SELECT [State], value FROM #tempCityState CROSS APPLY STRING_SPLIT([Cities], ',') SELECT A.[State], Split.a.value('.', 'VARCHAR(100)') AS City FROM (SELECT [State], CAST ('<M>' + REPLACE([Cities], ',', '</M><M>') + '</M>' AS XML) AS String FROM #tempCityState) AS A CROSS APPLY String.nodes ('/M') AS Split(a) ORDER BY 1,2
“SELECT *” or “SELECT 1” or “SELECT column_Name” while using EXISTS() – what shoud I use? – MSDN TSQL forum
Please tell me which method is good and fast
1) select a,b from t1 where exists (select 1 from t2 where t1.t1id = t2.t1id )
2) select a,b from t1 where exists (select * from t2 where t1.t1id = t2.t1id )
3) select a,b from t1 where exists (select t2.t1id from t2 where t1.t1id = t2.t1id )
–> My Answer:
It does not matter what you use with SELECT inside EXISTS () statement
Because, as soon as EXIST() statement get one row it breaks/exits, and it just ignores the column’s list in SELECT clause.
You can check by this by simple example:
select a,b from t1 where exists (select 1/0 from t2 where t1.t1id = t2.t1id)
The “SELECT 1/0” ideally should give divide-by-zero error, but here inside EXISTS() it does not.
So, I use “SELECT *” happily within EXISTS() clause 🙂 like:
select a,b from t1 where exists (select * from t2 where t1.t1id = t2.t1id)
–> Answer By CELKO:
The optimizer is smart enough to figure out the exist () predicates are the same. However, this was not always true in early versions of SQL. Oracle originally liked using a constant or an actual column name, because it is it did not have a good optimizer. The original SQL–86 specs implied (but did not require) that the table be materialized. We really were not very smart in those days.
Today, for stylistic reasons and to make searching easier, we prefer exists (SELECT * FROM ..) In code. This makes it easier to locate the exist predicates with this text search, and shows that the operation is performed on an entire table rather than a single column.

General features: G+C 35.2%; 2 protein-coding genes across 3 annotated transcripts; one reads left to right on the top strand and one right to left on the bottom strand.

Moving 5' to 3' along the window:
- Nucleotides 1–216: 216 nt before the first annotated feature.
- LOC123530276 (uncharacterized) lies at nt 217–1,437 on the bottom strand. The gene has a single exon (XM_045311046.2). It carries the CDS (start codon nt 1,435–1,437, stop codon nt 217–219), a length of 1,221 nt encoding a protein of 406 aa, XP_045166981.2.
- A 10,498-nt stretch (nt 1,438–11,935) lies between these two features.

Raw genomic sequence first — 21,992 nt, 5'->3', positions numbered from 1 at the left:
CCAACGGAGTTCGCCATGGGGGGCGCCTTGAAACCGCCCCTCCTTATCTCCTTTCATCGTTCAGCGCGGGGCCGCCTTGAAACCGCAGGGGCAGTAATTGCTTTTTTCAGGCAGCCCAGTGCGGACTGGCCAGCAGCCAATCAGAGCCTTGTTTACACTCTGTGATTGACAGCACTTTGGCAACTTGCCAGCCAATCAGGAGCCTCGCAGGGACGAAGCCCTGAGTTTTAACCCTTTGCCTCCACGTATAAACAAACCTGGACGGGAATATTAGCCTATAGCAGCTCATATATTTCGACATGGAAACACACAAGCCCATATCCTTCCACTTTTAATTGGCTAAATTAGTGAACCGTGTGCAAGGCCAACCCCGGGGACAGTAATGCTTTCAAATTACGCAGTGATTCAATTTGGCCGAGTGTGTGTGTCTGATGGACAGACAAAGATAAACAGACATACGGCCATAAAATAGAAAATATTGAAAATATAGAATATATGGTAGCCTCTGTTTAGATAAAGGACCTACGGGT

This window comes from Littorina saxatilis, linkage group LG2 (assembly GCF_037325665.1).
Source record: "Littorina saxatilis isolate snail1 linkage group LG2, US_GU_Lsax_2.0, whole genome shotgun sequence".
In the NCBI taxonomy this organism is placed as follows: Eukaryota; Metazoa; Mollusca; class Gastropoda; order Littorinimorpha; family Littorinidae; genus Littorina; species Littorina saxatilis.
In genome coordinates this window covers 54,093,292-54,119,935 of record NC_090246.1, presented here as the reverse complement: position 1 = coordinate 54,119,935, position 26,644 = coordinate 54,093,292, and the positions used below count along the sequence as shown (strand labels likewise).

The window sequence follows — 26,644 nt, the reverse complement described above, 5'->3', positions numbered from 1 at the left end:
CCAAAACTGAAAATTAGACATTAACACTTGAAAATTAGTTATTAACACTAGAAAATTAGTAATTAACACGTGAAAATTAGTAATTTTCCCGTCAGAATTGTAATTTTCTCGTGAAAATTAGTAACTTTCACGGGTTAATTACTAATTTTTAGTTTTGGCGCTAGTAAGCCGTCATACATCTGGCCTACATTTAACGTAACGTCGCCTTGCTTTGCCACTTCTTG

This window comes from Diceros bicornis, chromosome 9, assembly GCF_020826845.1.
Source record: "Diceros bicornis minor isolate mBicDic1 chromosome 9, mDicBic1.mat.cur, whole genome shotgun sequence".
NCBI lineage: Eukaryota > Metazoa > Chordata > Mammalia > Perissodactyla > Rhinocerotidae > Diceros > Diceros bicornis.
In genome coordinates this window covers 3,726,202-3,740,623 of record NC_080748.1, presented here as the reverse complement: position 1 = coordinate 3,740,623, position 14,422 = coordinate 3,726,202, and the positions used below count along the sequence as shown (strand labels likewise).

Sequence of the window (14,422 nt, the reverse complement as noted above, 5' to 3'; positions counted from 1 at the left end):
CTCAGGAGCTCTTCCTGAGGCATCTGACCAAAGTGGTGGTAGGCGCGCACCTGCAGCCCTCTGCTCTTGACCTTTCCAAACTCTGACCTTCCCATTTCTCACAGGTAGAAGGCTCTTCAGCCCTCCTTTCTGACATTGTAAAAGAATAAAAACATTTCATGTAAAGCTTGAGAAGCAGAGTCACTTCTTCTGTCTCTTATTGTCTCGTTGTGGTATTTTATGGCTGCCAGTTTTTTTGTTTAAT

SQL is much like a natural language; you can be understood if you speak with poor grammar, but people respect you more if you have good grammar and style.
Microsoft (on 7-March-2015) announced the first SQL Server 2016 release candidate, SQL Server 2016 Release Candidate (RC) 0. With this release SQL Server adds rich set of capabilities, including Real-time Operational Analytics, rich Visualizations on mobile devices, built-in Advanced Analytics, new advanced Security technologies, and new Hybrid scenarios allowing you to securely Stretch data to the cloud.
–> Direct download link (~2.6 GB):
– Download the single ISO: SQLServer2016RC0-x64-ENU.iso
– Download SSMS: SSMS-Full-Setup.exe
–> Check version and SQL build:
Microsoft SQL Server 2016 (RC0) – 13.0.1100.288 (X64)
Feb 29 2016 23:19:56
Copyright (c) Microsoft Corporation
Enterprise Evaluation Edition (64-bit) on Windows 10 Enterprise 6.3 (Build 10586: )
Please Note: Management Studio (SSMS) is no longer bundled with the ISO or CAB files, and will need to be installed separately, link mentioned above for RC0.
–> The RC 0 has some awesome new features:
1. Database scoped configuration: a new database level object that holds optional configuration values that affect the behavior of the application code at the database level. This statement modifies the default SQL Server 2016 Database Engine behavior for a particular database. A generic mechanism for creating database configuration(s) at creation time is not provided. These options are:
– Clear procedure cache.
– Set the MAXDOP parameter to an arbitrary value (1,2, …) for the primary database based on what works best for that particular database and set a different value (e.g. 0) for all secondary database used (e.g. for reporting queries).